Editorial: 186,000 seventeen-year-olds can change N.C. Will they?
Posted April 6, 2018 5:00 a.m. EDT
Updated April 6, 2018 8:54 a.m. EDT
CBC Editorial: Friday, April 6, 2018; Editorial # 8286
The following is the opinion of Capitol Broadcasting Company
Vote – particularly young people. It is one of the strongest refrains coming from the “March for Our Lives,” the political movement that’s grown out of the tragic Parkland, Fla. high school shootings.
Voting makes a difference and prompts change. Not voting leaves it to others. For the hundreds of thousands of young people who’ve taken to the streets to demand change, the challenge is at their feet – quite literally.
We’ll be able to see the proof behind the rhetoric. Will they register and will they vote?
Young voters, particularly those voting for the first time this year, are positioned to have a huge impact. In North Carolina alone, there are an estimated 186,000 17-year-olds who will be eligible to vote on Nov. 6, 2018.
During the last mid-term election, in 2014, the youth vote was at a 40-year low, says Hunter Buxton, founder of First Vote NC, now an initiative of Education NC that seeks to provide election experiences for high school students so they graduate civic ready.
Now, that year the young shouldn’t have shouldered all the blame. The North Carolina legislature did all it could to discourage and block young people – and plenty of others – from registering and voting. In 2013 the Republican leaders of the General Assembly forced through a series of restrictive changes in the state’s voting laws – several of which were later voided by the courts. The bill eliminated an early registration system for 17-year-olds who would be 18 on Election Day. It was reinstituted for the 2016 election by the federal courts.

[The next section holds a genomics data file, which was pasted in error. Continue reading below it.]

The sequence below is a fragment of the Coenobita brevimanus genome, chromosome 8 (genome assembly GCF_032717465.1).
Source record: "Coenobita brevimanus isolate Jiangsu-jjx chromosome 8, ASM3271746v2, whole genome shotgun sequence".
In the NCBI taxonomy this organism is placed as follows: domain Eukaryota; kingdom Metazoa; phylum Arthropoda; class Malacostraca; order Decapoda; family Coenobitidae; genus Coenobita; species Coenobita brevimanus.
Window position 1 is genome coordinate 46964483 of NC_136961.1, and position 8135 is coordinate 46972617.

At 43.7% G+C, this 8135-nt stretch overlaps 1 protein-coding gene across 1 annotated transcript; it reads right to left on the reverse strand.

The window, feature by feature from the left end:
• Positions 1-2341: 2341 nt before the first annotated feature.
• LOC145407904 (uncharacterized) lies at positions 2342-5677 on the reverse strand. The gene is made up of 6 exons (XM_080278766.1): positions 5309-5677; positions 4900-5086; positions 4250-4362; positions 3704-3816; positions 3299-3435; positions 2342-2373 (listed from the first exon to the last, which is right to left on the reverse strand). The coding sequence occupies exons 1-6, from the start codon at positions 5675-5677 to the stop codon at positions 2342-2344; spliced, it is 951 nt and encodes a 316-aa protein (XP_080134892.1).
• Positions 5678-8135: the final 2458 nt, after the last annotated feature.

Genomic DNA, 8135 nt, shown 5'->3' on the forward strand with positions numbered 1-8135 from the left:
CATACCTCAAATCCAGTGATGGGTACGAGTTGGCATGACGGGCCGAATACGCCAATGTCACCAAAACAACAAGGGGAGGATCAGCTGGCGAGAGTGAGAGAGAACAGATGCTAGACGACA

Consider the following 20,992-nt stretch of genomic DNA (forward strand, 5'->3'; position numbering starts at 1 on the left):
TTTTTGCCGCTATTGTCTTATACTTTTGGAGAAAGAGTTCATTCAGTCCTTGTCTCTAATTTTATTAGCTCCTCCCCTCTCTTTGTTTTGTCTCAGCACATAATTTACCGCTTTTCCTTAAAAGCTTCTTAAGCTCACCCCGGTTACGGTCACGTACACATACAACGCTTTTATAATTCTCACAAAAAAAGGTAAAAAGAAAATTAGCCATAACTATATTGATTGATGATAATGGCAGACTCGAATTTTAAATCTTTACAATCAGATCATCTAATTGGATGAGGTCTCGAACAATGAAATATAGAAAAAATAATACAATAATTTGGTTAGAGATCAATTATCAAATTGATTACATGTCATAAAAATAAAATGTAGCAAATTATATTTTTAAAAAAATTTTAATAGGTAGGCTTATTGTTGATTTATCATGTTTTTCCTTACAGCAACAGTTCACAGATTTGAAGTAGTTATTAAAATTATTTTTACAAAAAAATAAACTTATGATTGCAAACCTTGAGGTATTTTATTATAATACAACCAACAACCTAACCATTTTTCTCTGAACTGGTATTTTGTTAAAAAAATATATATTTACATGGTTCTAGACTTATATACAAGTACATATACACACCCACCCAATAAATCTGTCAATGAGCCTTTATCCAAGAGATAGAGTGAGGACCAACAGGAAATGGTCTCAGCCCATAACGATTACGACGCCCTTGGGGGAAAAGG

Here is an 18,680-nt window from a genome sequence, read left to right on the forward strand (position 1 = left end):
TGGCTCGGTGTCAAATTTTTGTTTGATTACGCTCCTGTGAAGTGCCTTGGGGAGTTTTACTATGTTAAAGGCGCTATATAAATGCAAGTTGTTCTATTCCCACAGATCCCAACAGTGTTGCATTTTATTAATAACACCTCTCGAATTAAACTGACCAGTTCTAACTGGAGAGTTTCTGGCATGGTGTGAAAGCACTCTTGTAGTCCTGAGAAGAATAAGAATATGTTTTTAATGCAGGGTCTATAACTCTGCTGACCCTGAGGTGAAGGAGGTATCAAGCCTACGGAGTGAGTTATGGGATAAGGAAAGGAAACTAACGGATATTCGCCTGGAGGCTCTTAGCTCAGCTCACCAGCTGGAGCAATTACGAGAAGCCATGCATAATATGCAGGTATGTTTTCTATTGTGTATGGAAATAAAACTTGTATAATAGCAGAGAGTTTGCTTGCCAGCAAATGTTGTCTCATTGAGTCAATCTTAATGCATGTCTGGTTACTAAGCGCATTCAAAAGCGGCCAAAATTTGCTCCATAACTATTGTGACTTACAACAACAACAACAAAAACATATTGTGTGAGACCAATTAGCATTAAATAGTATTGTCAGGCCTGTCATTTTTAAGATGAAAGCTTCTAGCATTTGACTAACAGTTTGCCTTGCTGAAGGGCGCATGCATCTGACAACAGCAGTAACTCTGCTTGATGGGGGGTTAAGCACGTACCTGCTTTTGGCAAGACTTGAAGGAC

Did the low turnout among young voters made a difference in 2014? Did it make a difference in 2016? While there is no way to know for sure, there’s no doubt every vote cast made a difference.
Ask Democratic Gov. Roy Cooper or former Republican Gov. Pat McCrory. Their 2016 race was decided by 10,277 votes – less than 4 votes a precinct. Ask Republican U.S. Sen. Thom Tillis who in 2014 defeated incumbent Democrat Kay Hagan by 17 votes per precinct.
Already this year there are voter registration efforts aimed at young people. Since late December, the State Board of Elections has distributed 9,300 voter registration applications to 15 locations around the state – and that does not include the majority of such events that are organized locally through county elections boards.
Younger voters are becoming a larger share of the total electorate in North Carolina, says Michael Bitzer, a professor of politics and history at Catawba College. He writes the authoritative blog “Old North State Politics.” His analysis shows that about 32 percent of the state’s registered voters are younger than 37. Those registered voters don’t show up at the polls in the same proportion. But Bitzer points to the new make-up of the 11-member Charlotte City Council, where a majority are now younger than 40 that might be a sign.
If the protests are a sign of increased young-voter engagement, it will be a wave that could have a big impact – not just in 2018 but for several years to come.
For now, it’s guesstamating. The challenge for those marching and speaking up will be to follow through – how many of the 186,000 in North Carolina will register and vote.
It isn’t hard. Early registration is available at most high schools, state Division of Motor Vehicles branches and many other places. There’s information available on line here.
See you at the polling place.
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